(With God hijacked by the reactionary rabble, the only hope is Left)
Friedrich Nietzsche’s declaration of God’s death was highly premature. Were He dead for good, so many innocents would not continue to kill and die in His name. Death ruled South Asia in March, and the fury enveloped more than one point of the compass.
After enduring the curse of Taliban and the death and destruction wroughtby Enduring Freedom, Afghans had to cope with the divine tremors of 26 March, which left thousands dead under the rubble. What has Al-Qaeda’s Allah done to His people wishing only peace in the lap of Hindukush?
It is not certain whether those who hurled grenades at a church in Islamabad on 17 March were Mullah Omar’s followers, but there is little doubt that they were fanatics of one faith attacking the followers of another. If faith in God teaches human beings to kill one another, perhaps it’s time for Him to take a vacation.
Mercifully, He does seem to have taken time off in Sri Lanka. Helped by the Norwegians, the Sinhalas and Tamils finally seem to have come to their senses. The fragile truce between the Colombo Government and the Tigers of Prabhakaran continues to hold, even though there is no telling for how long, now that the US has put itself firmly behind Ranil Wickremesinghe. Saarcy says this because history is replete with instances of ceasefires ending as soon as Uncle Sam chooses a side – and the resulting conflict merely becoming fiercer. Whatever her good intentions, Assistant Secretary of State Christina Rocca must be dissuaded from starting a process that would transform the Indian Ocean into a giant lake meant for the US naval forces’ aquatic games. Indeed, with the Indian foreign policy establishment completely backbone-bereft in the face of that fire-breathing anti-terrorist George W, it rests on South Asian media and civil society to warn off the Superpower from the Indian Ocean.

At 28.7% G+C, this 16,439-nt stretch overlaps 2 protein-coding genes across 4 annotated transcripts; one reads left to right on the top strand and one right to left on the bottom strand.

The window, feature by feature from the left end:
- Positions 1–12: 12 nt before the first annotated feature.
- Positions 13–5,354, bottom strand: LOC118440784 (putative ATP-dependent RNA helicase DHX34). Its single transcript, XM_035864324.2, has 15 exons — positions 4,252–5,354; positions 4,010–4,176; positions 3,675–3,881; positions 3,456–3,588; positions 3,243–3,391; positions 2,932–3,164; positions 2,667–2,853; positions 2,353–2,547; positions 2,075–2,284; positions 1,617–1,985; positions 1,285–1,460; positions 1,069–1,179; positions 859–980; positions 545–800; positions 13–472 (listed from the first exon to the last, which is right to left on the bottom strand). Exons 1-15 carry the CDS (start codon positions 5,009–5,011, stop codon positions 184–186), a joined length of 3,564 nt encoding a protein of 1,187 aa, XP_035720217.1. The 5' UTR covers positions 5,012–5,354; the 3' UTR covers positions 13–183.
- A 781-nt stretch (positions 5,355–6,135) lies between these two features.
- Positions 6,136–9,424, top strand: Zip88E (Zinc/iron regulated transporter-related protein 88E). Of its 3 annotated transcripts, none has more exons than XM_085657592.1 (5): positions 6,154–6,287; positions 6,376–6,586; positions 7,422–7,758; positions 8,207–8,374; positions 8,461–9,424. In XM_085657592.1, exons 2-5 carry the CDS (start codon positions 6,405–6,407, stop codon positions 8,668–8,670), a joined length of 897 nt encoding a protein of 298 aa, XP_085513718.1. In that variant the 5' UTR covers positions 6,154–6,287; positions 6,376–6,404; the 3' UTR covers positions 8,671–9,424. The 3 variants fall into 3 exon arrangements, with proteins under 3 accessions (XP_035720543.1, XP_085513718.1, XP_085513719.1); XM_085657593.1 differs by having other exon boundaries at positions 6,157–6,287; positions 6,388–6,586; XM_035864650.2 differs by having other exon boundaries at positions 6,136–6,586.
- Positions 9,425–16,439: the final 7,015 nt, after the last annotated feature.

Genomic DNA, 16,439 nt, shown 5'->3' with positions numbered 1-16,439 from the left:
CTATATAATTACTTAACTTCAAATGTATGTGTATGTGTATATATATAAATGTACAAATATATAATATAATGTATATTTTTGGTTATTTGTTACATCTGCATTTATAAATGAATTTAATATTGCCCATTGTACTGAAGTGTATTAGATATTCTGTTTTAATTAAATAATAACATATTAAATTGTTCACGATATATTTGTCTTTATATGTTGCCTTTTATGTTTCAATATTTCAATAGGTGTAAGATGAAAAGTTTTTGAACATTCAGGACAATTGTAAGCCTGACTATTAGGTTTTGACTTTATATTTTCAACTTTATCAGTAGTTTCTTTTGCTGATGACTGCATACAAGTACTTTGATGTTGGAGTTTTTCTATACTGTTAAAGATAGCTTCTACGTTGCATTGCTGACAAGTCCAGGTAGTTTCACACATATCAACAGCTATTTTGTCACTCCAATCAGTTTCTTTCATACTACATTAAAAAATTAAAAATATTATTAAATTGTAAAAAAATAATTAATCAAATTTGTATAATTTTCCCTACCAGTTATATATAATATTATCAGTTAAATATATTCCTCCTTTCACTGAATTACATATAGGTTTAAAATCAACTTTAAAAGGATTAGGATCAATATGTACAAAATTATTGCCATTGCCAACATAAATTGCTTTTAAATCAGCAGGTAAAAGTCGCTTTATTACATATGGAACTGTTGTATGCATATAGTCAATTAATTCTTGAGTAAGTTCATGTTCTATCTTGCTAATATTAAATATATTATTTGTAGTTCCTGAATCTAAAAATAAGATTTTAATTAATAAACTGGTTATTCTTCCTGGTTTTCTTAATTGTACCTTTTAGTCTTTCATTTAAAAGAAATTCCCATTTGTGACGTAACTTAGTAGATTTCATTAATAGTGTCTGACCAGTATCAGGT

North and east of the Bay of Bengal, the ruling party and the opposition in Dhaka are baying for each other’s blood over a pointless controversy: whose photographs should watch the inefficiency of Bangladeshi baboos led to the absence of the Awami League from the official Independence Day celebrations on 27 March. There is no saying what the clerics and the armed forces will do to this country if the political forces remain at loggerheads for much longer. Everywhere, they have begun to see the Pakistani General as a kind of precedent-setter, only they do not realise how much they lack. As it is, hardcore Islamists have been burning temples and taking potshots at Bangladeshi Buddhists, Christians and Hindus. One shudders to think of the fate of the minorities if the institutions of governance were to weaken further in a society where national solidarity is still rather fragile, despite the shared heritage of a common Bengali literature and culture.